Our Story


Dating back more than one hundred years, the name Phor Liang has long been highly-respected amongst Chiang Mai’s various communities and city dwellers, referring, as all know, directly to the clan whose founding Patriarch was Mr. Meun Maiwan, a widely renowned and remarkably talented elephant healer. During his illustrious medical practice, Mr. Maiwan  uniquely made use of traditional herbs to create medicines for treating the elephants under his care, elephants that have historically played a magical yet vital role in many facets of Thai life. As his career progressed, Mr. Maiwan also began to focus on holistic medicine aimed at treating ailments, particularly bone and skeletal disorders. In 1938, the Thai Government awarded Mr. Maiwan a License as a Traditional Bone Healer, officially recognising his tireless and innovative professional efforts in the field of herbal medicine.
Three generations later, his grandson, Mr. Suttiphong Maiwan, established a seedling terra cotta business and incorporated the traditional family name into the business name, yielding what is today the very successful Phor Liang Meun Terra Cotta Arts. Products manufactured as well as hand sculpted and carved by the firm’s artists can be found decorating structures throughout Thailand and abroad. The vast array of pieces manufactured in Lampun, where the company is based, are especially suitable for a multitude of uses in the architecture and landscape of hotels, resorts, and restaurants, in addition to private residences alike.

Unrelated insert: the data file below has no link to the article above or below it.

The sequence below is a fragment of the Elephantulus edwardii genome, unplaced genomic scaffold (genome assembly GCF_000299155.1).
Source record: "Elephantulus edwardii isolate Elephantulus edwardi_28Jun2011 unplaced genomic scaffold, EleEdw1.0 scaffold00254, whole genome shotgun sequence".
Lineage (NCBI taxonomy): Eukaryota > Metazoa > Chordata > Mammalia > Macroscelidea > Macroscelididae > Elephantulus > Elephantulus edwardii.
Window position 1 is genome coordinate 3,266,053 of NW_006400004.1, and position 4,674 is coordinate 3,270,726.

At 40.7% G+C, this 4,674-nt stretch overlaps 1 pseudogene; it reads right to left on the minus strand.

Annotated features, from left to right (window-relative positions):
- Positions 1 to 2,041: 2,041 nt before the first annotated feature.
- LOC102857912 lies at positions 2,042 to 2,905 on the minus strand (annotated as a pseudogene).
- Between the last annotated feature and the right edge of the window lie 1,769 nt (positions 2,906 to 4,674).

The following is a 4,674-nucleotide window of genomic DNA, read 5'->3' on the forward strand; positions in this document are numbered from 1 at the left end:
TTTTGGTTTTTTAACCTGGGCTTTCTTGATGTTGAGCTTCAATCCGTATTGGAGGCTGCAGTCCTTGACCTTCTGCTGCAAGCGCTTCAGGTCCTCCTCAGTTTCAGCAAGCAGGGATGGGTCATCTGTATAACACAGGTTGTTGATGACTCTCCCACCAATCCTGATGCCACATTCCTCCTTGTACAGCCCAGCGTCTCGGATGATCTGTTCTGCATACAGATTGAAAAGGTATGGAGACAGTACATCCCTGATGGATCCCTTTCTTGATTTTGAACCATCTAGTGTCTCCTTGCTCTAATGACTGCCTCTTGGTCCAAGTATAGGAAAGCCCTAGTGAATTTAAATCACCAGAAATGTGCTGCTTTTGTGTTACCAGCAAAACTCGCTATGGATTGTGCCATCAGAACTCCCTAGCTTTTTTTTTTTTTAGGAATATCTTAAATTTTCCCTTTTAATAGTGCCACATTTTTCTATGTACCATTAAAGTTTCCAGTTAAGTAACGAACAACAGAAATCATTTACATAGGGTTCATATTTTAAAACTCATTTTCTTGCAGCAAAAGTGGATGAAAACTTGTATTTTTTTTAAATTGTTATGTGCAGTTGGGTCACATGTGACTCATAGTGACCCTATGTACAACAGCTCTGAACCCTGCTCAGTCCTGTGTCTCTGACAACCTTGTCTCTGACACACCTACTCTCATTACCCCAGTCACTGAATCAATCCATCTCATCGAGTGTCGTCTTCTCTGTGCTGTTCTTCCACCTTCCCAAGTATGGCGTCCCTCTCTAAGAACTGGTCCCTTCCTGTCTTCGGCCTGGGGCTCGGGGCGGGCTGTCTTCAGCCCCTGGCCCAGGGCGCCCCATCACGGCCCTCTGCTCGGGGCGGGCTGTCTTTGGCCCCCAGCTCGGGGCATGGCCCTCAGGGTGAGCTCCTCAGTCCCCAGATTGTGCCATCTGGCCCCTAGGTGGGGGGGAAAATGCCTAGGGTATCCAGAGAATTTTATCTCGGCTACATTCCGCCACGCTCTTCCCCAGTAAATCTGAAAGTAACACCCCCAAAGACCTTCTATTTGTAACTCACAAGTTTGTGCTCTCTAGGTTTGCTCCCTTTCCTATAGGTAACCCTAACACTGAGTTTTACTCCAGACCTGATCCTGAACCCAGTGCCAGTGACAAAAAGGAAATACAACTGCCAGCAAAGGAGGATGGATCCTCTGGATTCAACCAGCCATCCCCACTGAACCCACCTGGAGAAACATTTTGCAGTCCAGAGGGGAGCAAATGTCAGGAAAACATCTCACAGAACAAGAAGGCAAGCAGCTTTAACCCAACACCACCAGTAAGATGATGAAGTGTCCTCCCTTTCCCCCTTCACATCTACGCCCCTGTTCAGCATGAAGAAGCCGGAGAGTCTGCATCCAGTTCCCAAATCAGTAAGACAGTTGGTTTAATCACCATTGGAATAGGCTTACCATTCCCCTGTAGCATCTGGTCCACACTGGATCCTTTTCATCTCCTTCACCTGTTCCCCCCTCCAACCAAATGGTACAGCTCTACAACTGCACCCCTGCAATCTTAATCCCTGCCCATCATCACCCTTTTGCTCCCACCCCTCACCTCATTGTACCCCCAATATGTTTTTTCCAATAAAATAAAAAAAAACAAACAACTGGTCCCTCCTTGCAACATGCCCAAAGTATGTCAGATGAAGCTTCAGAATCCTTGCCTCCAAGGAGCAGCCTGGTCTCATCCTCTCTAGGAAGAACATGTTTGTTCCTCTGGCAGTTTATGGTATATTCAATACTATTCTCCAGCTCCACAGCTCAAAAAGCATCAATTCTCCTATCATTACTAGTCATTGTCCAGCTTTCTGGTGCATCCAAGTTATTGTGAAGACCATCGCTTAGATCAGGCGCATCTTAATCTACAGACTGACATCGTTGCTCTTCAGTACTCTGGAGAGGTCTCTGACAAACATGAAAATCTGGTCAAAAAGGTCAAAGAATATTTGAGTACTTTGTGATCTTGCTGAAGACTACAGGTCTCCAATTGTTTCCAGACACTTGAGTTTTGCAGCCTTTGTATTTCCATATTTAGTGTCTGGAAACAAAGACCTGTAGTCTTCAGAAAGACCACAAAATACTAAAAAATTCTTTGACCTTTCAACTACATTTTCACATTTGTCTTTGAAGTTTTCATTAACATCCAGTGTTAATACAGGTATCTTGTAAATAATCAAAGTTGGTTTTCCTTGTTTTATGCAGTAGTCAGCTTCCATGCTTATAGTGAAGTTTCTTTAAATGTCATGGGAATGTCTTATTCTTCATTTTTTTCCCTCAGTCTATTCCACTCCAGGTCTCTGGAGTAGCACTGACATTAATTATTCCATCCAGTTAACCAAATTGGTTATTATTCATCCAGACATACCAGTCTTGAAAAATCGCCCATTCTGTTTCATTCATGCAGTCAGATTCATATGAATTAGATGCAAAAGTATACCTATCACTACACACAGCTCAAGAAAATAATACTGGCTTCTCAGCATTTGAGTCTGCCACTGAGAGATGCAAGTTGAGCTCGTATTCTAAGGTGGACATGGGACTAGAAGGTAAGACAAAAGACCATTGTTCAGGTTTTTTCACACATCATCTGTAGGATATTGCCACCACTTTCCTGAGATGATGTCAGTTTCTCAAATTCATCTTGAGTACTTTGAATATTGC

Concept Behind the Hotel Architecture and Design

The architectural design and decoration of the hotel are a compilation of many artistic concepts, most drawn primarily from art found all over South East Asia. Of particular  uniqueness to the hotel architecture and decor is the distinctly widespread use of clay a pieces created by the Phor Liang Meun Terra Cotta Arts family business.

Sculptures found throughout the hotel each possess a significant meaning, quite often depicting images of mythical animals such as dragons, as well as some animals typically found in Chinese culture, such as traditional art and rats, cows, lions and the like. Notable examples include the clay fences and walls lining the hotel perimeter, which are adorned with high relief sculptures of elephants, in addition to the lobby arch, which is eye-catchingly highlighted by the shapes of serpents and garland.

The shape and design of the hotel roofs are also of important significance, as the Lanna people believe the front roof, “Makara”, serves to protect inhabitants from evil or bad spirits. Furthermore, the clay decoration pieces lining the rooftops are called “Brali”, meaning lotus buds, and represent the Buddhist concepts of Pure Spirit (Emptiness) and Peaceful Life.

Last but not least, and certainly not to be overlooked, is the hotel lobby, whose main wall is a high relief Terra Cotta sculptural mural divided into two sections, each representing a story. Both sections are composed of intricate floral motifs, mythical animals, as well as elephants, which are in Thailand symbolic of prosperity and peace, in addition to power and braveness. Of equal interest is the lobby’s small arch door called “Lukshmi”, named after the Goddess of Knowledge, Beauty and Fortuity. Finally, the lobby’s high window decor with balustrades allows an abundance of sunlight to stream into the lobby space, which the Thais believe to promote a happy life.